Former Punjab Maharashtra Co-operative Bank Managing Director Joy Thomas last month admitted to misleading the Reserve Bank of India for the last six or seven years, by concealing and misreporting default on loans worth Rs 6,500 crore taken by crisis-hit real estate firm Housing Development and Infrastructure Ltd, NDTV reported on Tuesday. Thomas has been suspended from his post.
The Economic Offences Wing of the Mumbai Police filed a first information report against officials of PMC Bank and realty developer HDIL last month, for loan default reportedly up to Rs 4,300 crore. A special investigation team has been set up to conduct an inquiry into the case. The investigators have filed a case for cheating, criminal breach of trust, forgery, and criminal conspiracy under the Indian Penal Code against the bank’s Chairperson Waryam Singh and Thomas.
The PMC Bank managing director wrote a letter of confession to the RBI on September 21, saying that the facts were misreported due to “fear of reputational loss”. “As the loans outstanding were huge and if these were classified as non-performing assets it would have affected the profitability of the bank... this would have created reputation risk for the bank,” Thomas wrote. “As the HDIL group had a good record of clearing dues with certain delays we continued to report all the accounts as standard accounts.”
“Though some of the accounts were not performing well, it was not brought to the notice of the board... subsequent overdues of various loans were also not reported... concealment of information from board, auditors and regulators was due to the fear of reputational loss,” the letter read.
The letter added that in connection with the land business of HDIL, the group’s accounts were overdrawn and the dues then cleared in time. “In the process, our bank used to charge 18% to 24% interest and earned very good profit,” it said.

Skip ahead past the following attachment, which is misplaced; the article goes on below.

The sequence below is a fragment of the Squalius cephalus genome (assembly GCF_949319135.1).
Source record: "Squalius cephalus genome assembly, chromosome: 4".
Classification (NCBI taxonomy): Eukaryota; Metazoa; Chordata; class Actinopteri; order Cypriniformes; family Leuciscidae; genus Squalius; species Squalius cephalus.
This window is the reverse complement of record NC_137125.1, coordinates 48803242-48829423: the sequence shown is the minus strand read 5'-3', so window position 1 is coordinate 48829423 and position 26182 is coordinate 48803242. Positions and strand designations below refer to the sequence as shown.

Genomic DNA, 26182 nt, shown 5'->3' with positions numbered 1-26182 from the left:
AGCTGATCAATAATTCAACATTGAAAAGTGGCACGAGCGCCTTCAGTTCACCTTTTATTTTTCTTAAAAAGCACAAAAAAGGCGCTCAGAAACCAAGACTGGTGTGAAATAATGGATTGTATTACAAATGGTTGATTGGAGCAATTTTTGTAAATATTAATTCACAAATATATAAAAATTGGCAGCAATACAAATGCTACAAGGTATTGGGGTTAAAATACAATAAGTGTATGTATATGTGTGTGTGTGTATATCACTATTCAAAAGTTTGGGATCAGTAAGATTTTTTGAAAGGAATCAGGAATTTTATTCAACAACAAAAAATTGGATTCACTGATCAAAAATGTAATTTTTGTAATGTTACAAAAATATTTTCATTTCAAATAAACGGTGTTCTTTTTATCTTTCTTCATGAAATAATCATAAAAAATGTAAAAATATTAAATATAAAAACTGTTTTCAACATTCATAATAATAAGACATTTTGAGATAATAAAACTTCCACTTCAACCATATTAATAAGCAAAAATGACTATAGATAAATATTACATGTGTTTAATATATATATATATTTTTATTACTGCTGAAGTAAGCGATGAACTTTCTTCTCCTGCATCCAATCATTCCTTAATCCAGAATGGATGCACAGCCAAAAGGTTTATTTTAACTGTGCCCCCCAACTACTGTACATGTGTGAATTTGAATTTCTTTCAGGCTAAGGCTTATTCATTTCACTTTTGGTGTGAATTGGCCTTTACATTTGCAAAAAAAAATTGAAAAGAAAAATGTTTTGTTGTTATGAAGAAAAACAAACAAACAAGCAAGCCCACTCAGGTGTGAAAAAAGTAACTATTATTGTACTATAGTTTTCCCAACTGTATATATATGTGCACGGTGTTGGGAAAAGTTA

The letter said that the RBI began to ask for details from PMC Bank in 2017. Following this, stressed legacy accounts belonging to the HDIL group were replaced with dummy accounts, Thomas added. The PMC Bank’s exposure to HDIL is nearly 73% of its total loan size of Rs 8,880 crore as of September 19, PTI reported, citing unidentified sources.
Thomas took full responsibility for the “granting of overdrawals”. “The executives had no role in allowing overdrawals... they were doing it as per my instructions,” he said.
However, the former managing director claimed that what had happened was not a fraud. “Whatever has happened is not a fraud, nobody has run away with the money without providing security, it is a technical matter which could have been managed better,” he said. Thomas also accused the RBI of failing to manage the situation.
‘Loans taken in normal course of business’: HDIL
Meanwhile, HDIL said on Tuesday that loans taken from banks including PMC Bank were in the normal course of business, after providing adequate security cover, PTI reported. The group said it was ready to start discussions with PMC Bank to protect the interest of depositors.
The real estate firm, replying to queries by stock exchanges, added that its books of accounts have been audited and reflect a true and fair picture of its business.
HDIL Vice Chairperson and Managing Director Sarang Wadhawan said the company is facing temporary cash flow problems due to a slowdown in the real estate sector. The firm has thus been admitted under the Insolvency and Bankruptcy Code, but is “actively attempting” to resolve the problem, Wadhawan said.
Wadhawan added that he is not aware of any proceedings against HDIL. “HDIL has been made aware of certain regulatory actions against PMC Bank and its management,” he said. “It is also learnt that certain action is being initiated against HDIL and its promoters. We are unaware of any action against HDIL and its promoter.”
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